The reliable determination of mercury traces in sea water by subtractive differential pulse voltammetry at the twin gold electrode
Institute of Chemistry, Institute 4 Applied Physical Chemistry, Nuclear Research Centre (KFA), JuelichFederal Republic of Germany
Center for Marine Research, Institute “Rudjer Bošković”, Zagreb, CroatiaYugoslavia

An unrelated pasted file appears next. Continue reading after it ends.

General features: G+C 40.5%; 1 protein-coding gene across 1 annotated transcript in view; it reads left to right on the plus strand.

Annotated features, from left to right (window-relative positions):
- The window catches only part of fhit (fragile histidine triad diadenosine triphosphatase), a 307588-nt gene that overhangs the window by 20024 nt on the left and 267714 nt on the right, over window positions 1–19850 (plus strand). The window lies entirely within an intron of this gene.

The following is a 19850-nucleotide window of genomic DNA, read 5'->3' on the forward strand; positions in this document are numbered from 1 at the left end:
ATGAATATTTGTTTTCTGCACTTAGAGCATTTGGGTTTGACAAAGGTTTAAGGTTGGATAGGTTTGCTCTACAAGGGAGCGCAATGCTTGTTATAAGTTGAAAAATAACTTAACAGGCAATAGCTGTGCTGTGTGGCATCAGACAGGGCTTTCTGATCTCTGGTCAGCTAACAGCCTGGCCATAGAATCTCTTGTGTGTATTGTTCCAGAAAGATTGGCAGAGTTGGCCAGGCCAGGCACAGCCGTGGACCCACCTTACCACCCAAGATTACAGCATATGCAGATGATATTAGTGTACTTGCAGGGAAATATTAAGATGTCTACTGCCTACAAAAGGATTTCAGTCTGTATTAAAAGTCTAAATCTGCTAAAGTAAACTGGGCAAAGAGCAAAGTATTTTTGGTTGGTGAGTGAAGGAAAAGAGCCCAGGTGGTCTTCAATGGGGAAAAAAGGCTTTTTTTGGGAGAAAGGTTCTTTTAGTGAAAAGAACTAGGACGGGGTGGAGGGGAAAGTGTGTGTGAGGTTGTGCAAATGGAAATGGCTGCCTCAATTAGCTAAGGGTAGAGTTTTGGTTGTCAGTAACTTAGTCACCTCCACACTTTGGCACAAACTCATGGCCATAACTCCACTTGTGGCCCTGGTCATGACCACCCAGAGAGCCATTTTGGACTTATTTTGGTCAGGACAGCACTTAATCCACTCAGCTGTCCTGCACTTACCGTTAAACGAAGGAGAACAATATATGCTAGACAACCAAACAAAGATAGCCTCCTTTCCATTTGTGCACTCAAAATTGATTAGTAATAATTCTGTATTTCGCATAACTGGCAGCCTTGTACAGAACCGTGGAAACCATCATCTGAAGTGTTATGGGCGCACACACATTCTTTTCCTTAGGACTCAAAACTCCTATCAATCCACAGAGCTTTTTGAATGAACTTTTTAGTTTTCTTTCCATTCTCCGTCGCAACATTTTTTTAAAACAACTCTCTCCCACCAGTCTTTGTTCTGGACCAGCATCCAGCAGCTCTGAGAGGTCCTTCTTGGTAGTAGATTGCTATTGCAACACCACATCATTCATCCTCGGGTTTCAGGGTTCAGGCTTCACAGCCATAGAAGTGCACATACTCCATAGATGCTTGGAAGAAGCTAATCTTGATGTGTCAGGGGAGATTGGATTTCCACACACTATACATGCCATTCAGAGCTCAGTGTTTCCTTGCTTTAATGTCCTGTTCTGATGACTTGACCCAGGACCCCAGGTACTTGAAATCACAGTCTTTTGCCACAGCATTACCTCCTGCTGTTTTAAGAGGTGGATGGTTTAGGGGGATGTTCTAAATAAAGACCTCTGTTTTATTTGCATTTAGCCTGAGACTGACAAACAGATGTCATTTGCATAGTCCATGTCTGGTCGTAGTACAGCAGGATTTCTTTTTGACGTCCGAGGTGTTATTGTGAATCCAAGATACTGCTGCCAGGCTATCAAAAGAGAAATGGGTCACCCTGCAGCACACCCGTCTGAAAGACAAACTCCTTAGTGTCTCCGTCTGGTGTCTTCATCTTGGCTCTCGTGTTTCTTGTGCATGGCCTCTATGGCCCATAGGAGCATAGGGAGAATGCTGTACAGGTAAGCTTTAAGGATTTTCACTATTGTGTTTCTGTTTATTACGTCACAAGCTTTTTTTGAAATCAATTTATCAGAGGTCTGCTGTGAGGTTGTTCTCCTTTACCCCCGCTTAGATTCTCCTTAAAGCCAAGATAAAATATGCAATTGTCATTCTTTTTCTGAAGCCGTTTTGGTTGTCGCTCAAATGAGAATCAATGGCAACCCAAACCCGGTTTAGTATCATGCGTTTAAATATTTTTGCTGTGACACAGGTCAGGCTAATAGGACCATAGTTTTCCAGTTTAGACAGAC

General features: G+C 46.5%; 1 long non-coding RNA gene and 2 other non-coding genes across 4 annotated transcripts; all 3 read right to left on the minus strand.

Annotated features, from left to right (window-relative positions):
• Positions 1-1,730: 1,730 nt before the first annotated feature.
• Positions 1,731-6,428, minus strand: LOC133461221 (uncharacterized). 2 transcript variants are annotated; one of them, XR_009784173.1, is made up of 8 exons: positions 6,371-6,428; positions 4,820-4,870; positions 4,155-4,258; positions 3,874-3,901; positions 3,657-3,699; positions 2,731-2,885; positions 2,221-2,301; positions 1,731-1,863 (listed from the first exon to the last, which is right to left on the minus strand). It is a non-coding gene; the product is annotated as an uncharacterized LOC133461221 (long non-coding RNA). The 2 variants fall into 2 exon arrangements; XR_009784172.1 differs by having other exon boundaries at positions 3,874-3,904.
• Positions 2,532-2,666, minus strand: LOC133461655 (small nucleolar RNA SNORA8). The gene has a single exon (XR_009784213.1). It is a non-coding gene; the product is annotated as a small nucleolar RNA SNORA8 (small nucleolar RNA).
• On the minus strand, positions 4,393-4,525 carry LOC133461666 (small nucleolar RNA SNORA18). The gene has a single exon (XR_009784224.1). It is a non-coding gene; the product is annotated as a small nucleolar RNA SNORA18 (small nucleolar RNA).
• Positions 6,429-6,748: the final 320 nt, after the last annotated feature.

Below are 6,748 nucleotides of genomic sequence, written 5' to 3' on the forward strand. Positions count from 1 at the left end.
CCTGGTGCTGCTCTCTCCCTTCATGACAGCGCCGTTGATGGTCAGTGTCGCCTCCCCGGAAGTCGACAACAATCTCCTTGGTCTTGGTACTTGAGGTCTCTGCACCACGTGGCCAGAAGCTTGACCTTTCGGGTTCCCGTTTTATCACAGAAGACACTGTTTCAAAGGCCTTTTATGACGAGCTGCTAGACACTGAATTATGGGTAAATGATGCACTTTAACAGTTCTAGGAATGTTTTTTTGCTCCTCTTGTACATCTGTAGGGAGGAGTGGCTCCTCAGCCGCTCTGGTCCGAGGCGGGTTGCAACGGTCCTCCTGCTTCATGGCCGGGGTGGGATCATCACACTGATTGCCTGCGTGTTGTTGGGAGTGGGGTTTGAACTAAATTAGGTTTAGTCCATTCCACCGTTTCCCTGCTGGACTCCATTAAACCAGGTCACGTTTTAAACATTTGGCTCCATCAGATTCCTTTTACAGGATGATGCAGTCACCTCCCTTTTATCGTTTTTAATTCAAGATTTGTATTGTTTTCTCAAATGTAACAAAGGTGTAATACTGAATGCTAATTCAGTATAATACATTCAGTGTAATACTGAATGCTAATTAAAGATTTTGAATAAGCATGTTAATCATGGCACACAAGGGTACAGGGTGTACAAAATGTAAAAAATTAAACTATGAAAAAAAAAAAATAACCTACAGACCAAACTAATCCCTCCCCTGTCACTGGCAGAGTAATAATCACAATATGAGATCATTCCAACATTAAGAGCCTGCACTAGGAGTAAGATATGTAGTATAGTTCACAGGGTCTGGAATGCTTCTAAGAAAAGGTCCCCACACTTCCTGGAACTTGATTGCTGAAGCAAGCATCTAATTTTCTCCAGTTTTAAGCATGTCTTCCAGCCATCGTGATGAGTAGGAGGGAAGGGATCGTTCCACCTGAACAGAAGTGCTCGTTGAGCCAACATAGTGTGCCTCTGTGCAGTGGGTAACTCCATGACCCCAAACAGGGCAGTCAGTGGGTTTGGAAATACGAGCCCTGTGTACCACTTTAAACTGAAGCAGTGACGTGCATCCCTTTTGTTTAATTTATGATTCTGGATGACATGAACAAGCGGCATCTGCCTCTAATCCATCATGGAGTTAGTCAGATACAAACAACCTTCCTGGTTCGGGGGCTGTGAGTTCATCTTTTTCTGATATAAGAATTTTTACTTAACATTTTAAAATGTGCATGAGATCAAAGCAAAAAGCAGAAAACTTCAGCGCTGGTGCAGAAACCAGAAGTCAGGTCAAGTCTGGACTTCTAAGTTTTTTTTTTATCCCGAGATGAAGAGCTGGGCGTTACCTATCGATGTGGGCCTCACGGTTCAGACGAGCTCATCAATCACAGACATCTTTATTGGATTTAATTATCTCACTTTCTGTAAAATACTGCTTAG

In the marine environment, mercury has the greatest toxicological significance among the common metals. By combining several basic principles of advanced voltammetry, a reliable and accurate procedure with a determination limit of 1 ng l-1 has been developed. The complete method, which is necessary for application to sea water, consists of cathodic deposition under programmed polarization with intermittent short anodic pulses to strip the co-deposited copper usually present in sea water in substantially larger amounts than mercury, subsequent medium exchange to 0.1 M HClO4–2.5 × 10-3 M HCl, and differential pulse anodic stripping in the subtractive mode at a twin gold disc electrode system. Construction of the twin electrode (which has its two halves insulated from each other), characteristics of the stages of the voltammetric procedure and its performance are presented. The method is very flexible and can be adapted and simplified for application to other aqueous matrices and natural waters with mercury levels above 100 ng l-1. The data from a case study yielding a survey of the mercury content in the German North Sea coastal waters demonstrate the significance of this new analytical procedure for research and monitoring tasks in marine trace chemistry.